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Indian economy grew 9% in 2006: IMF

The IMF has upgraded its estimate for India?s GDP growth in 2006 to nine per cent, its Executive Board announced, reports Pramit Pal Chaudhury.

india Updated: Jan 27, 2007 20:07 IST
Pramit Pal Chaudhury
Pramit Pal Chaudhury

The IMF has upgraded its estimate for India’s GDP growth in 2006 to nine per cent, its Executive Board announced on Wednesday. This is one percentage point higher than the estimate it gave in the World Economic Outlook last year.

Charles Kramer, head of the IMF’s Asia and Pacific department, said there was stronger-than-expected real GDP growth for the July-September quarter. The growth was largely across the board, but particularly strong in terms of consumer spending and private investment.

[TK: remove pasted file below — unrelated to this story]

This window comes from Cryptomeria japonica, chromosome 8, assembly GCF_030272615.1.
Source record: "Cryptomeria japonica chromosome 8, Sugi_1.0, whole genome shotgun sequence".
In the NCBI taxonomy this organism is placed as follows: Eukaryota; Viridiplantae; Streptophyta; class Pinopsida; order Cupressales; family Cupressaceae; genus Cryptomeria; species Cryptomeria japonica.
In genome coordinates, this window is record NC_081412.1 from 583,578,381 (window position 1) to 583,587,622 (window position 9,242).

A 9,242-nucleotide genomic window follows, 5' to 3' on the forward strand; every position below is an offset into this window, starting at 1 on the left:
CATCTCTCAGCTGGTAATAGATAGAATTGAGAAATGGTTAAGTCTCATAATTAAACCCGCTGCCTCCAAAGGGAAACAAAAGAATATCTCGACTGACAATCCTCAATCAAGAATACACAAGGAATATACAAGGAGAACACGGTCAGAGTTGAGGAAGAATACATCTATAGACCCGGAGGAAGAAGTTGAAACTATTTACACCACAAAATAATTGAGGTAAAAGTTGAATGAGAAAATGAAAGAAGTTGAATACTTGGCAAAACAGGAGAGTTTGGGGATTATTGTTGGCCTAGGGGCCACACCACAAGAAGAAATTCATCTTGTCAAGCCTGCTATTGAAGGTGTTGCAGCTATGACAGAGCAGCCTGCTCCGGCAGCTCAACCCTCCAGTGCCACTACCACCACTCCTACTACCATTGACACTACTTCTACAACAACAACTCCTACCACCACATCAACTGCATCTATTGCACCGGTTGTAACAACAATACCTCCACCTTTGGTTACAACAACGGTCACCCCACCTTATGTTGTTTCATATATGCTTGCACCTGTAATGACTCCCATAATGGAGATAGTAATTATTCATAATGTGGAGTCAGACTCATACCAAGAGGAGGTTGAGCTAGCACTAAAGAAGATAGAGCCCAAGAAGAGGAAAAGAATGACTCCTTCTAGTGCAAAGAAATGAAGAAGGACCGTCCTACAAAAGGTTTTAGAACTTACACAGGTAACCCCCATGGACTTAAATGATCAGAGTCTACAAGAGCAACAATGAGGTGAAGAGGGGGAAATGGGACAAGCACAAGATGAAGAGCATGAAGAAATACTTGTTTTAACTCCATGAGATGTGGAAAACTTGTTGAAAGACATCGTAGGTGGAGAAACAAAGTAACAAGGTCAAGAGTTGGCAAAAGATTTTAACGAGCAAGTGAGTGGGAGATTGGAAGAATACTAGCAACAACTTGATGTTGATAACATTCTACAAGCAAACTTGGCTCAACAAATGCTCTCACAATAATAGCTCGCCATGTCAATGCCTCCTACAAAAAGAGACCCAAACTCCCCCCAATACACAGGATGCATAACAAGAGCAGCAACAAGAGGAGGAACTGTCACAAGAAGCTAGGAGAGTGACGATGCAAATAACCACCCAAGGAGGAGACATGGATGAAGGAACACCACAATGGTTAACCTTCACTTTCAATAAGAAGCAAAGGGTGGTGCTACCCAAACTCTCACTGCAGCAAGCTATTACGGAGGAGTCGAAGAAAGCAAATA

The IMF said that with the new year, the Indian economy still had four major constraints.

The first was the threat of overheating given rising inflation and the credit boom. “The RBI is addressing the issue,” said the department’s deputy direct, Wendy Tseng. However, she said, “a moderation of growth would not be unwelcome” as it would allow India to grow in the medium-term.

Second, though government finances were the best they had been in a decade, the budget deficit remained high. The IMF said the deficit could actually fall below the ceiling set by law.

Third, the country still needed more financial market reform to help develop infrastructure and develop its “embryonic” corporate debt market.

Finally, there were a number of structural reforms that needed to be pursued to ensure India could keep up its growth levels and create jobs. These included infrastructure, trade liberalisation, subsidy targeting and tax reform.

“Overall, we are optimistic about India’s prospects,” said Tseng.

First Published: Jan 27, 2007 20:07 IST